The Rise and the Fall of SeaRock Hotel - Nostalgic Memories.

The Rise and the Fall of SeaRock Hotel - Nostalgic Memories.

pic courtesy

By Andrea Rangnekar

SeaRock Hotel was Bandra’s pride. It was the first five star deluxe hotel in a suburban area. Standing proud on the extreme tip of land’s end with an exhilarating view of the Arabian Sea. It was the Crown of the Queen (of surburbs).

The revolving restaurant was the talk of the town.

SeaRock opened in 1978 in collaboration with the Welcomegroup of the ITC chain. Later on in 1980s it tied up with the prestigious Sheraton and called as the Welcomegroup SeaRock Sheraton.

It was a proud day of my life to be selected for the first job of my career to work at the offices of this prestigious Welcomegroup SeaRock Sheraton. I assisted at the owner’s office in the computer dept., working with the Luthrias; assisting Mr Girdhalilal Luthria fondly called GB. An intelligent man with keen business acumen, needless to say and a calm composed disposition with a smiling face. He was a thorough gentleman with two lovely children Umesh and Nita. Umesh followed in his father’s footsteps, a jovial person full of bounce and a business enthusiast. Girdharilal was one of the 4 brothers who owned SeaRock the other 3 being Udharam (UB), Shyam(SB) and Manohar(MB). UB was the eldest of the 4 with 2 sons Kishore and Mahesh; SB with 1 son Deepak; Manohar with 2 sons Vivek and Kabir.

SeaRock boasted of its high class coffee shop, The Oceanic which had the ambiance to relax and unwind. The food at Dum Pukht was delicious. Dum Pukht had the prestige of its inauguration party being attended by late Sunil Dutt, the Ambans, Khushwant Singh.

The banquet hall, the business centre and the Executive Lounge of SeaRock gave it the tag of a Business Hotel.The Dubbing Studio for films attracted a different talent. It was indeed a fascinating peek into the intricacies of film-making. SeaRock was a hub for film stars in every way. To relax or socialize or have business dealings and a home to airline crew.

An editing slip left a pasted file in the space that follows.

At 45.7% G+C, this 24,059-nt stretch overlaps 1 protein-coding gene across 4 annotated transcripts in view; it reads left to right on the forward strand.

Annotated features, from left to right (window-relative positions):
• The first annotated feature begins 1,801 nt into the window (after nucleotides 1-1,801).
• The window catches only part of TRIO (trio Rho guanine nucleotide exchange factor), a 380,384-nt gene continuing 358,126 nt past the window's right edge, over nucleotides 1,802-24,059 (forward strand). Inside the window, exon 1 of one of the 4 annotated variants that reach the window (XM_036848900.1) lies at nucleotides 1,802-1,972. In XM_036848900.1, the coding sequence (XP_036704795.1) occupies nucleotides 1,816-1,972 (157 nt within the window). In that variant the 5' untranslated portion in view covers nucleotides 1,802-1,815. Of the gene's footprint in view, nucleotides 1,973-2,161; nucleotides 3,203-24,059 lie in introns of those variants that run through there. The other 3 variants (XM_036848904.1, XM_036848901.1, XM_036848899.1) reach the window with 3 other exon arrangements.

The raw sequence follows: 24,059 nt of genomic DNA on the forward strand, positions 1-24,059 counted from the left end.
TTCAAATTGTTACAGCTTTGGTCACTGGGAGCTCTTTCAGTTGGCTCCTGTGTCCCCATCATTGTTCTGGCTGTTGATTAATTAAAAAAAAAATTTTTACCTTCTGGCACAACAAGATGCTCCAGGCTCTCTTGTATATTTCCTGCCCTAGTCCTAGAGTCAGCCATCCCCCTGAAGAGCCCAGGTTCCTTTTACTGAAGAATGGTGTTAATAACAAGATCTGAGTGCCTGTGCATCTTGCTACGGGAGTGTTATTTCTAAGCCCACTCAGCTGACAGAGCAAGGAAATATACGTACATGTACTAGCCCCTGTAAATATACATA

I quote an excerpt of an article published on May 6, 2009 by Business Standard depicting the Glory of SeaRock.

In the early eighties, it introduced Bombay to several firsts, including a frontier restaurant called “The Earthen Oven”, the rooftop revolving restaurant “The Palace of the West Empress”, known for its Chinese cuisine, the popular coffee shop “The Oceanic” and a vegetarian restaurant “Vega”. Its Playmate Club was a gathering place with a somewhat less salubrious reputation, but it was where the film fraternity and its financers — in those days the underworld — probably met. Several Welcomgroup hoteliers — Dammi Sabherwal, Channi Pantal, Anil Channa — cut their teeth managing the SeaRock.

The Sheraton relationship came later, at a time when though room rack rates were still sub-Rs 2,000, a two-year, Rs 25-crore renovation programme saw its transition, recounts veteran hotelier Sarabjeet Dhawan who was general manager from 1989 to 1992, “from just a film-frat hotel to a business hotel.” He remembers it as a glittering property designed by Kiran Patki — “what might seem commonplace today, but was pioneering then” — introducing, for the first time in the city, different categories of rooms and suites, and a business centre and executive lounge on its 15th floor. Vega and The Earthen Oven gave way to Habib Rehman’s Dum Pukht and the inauguration party was the talk of Bombay, attended by Sunil Dutt, the Ambani family, Khushwant Singh…